By requiring a second piece of information like a randomly-generated numerical code sent by text message, you’re better able to make sure that the person using your employee’s login credentials is actually who they say they are. Biometrics like fingerprints, voice, or even iris scans are also options, as are physical objects like keycards.
This type of comprehensive policy dictates how your employees can use their personal devices for work purposes, dictating which security apps should be installed, and what best practices need to be followed.
An effective MDM policy should also instill safe and secure practices for employees that use personal devices for business purposes. Key considerations include:
Decide when and how mobile devices will be used.
Integrated into your internal network, these devices can be used to access, store, transmit, and receive business data.
You’ll need to have policies in place to regulate how employees use their devices to interact with sensitive data. Take the time to consider the risks associated with mobile device use, such as the potential for devices containing business data to be lost or stolen, infected with malware, or the potential for accidental disclosure of confidential information through sharing a device with a family member or connecting to an unsecured wireless network.
Consider how mobile device use can pose risks to your data.
A risk analysis will help you identify vulnerabilities in your security infrastructure, and help you determine the safeguards, policies, and procedures you’ll need to have in place.
Whether the devices in question are personal devices, or provided by your Fort Lauderdale IT company, you will still need to have a clear idea of how they’re being used to communicate with your internal network and systems.
Assessments should be conducted periodically, especially after a new device is granted access, a device is lost or stolen, or a security breach is suspected.
Develop, document, and implement mobile device usage policies and procedures.
Policies that are designed for mobile devices will help you manage risks and vulnerabilities specific to these devices.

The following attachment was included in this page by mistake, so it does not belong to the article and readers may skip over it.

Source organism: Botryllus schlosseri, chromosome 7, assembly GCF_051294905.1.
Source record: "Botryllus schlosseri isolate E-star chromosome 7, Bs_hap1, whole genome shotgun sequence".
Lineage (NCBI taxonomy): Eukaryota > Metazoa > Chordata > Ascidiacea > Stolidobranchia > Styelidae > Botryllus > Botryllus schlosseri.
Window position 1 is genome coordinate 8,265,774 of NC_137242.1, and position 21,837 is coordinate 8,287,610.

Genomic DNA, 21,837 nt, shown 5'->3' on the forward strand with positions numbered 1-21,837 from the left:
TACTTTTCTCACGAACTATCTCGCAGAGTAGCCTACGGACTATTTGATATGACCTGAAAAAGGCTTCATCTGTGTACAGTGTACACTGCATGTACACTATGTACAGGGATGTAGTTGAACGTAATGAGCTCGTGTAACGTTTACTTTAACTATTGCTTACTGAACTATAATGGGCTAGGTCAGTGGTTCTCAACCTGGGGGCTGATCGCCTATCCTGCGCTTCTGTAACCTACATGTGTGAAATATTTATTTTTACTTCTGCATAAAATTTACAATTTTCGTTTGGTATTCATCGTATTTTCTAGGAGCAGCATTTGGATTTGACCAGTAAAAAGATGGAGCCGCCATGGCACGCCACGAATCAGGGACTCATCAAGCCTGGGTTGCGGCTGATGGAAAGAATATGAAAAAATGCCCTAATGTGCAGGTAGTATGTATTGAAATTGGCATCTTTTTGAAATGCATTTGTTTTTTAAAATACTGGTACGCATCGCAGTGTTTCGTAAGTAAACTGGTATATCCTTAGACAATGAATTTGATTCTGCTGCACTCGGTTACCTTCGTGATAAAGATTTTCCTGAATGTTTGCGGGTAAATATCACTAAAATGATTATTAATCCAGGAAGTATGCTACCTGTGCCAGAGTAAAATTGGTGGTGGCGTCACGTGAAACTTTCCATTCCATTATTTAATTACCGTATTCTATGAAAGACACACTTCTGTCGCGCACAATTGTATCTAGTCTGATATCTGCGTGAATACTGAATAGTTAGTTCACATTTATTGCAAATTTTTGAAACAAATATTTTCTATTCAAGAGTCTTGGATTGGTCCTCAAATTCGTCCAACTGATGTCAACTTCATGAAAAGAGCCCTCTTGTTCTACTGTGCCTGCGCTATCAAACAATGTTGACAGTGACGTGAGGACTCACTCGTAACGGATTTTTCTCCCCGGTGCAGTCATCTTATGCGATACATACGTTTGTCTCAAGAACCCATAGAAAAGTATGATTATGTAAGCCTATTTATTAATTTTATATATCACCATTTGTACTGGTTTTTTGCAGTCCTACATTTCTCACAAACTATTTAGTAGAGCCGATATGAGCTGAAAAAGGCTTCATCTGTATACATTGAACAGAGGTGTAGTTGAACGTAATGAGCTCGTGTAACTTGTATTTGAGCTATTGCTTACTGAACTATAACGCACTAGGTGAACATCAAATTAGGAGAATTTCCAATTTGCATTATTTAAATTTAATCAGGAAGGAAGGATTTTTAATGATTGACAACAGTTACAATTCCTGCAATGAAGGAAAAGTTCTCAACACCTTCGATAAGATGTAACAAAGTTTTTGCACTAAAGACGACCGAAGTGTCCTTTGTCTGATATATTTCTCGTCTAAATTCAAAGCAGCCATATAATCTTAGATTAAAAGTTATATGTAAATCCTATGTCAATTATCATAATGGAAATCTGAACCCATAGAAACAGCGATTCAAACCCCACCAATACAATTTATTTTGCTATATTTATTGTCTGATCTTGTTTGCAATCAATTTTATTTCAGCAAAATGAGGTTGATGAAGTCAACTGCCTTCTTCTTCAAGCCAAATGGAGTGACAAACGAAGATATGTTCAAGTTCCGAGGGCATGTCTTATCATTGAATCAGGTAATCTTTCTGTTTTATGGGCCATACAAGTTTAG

These policies should include processes for identifying all devices being used to access business data, routinely checking that all devices have the correct security and configuration settings in place, whether or not staff can use mobile devices to access internal systems, whether staff can take work devices home with them, and how you will go about deactivating or revoking the access of staff members who are no longer employed.
Implement practices for controlling which apps are permitted for business use.
Maintaining mobile security isn’t just about having the right apps – it means following the right protocols, to eliminate unknown variables and maintain security redundancies:
Train your staff.
Everyone on your staff should be educated on how best to use mobile devices to avoid costly security errors. Your safeguards can’t protect you or your clients if your staff doesn’t understand your policies and procedures, and lacks a basic grasp of security best practices.
Your entire team should be taught how to secure their devices, how to protect business data, what the risks are, and how to avoid common security mistakes.
In 2020, and beyond, technology can be more than just a way to keep your business running, secure from cybercrime and backed up in the event of a disaster. Truly optimal IT should help you transform your business and your customers’ businesses for the better – but that will only happen if you embrace new opportunities, like those offered by mobile technology.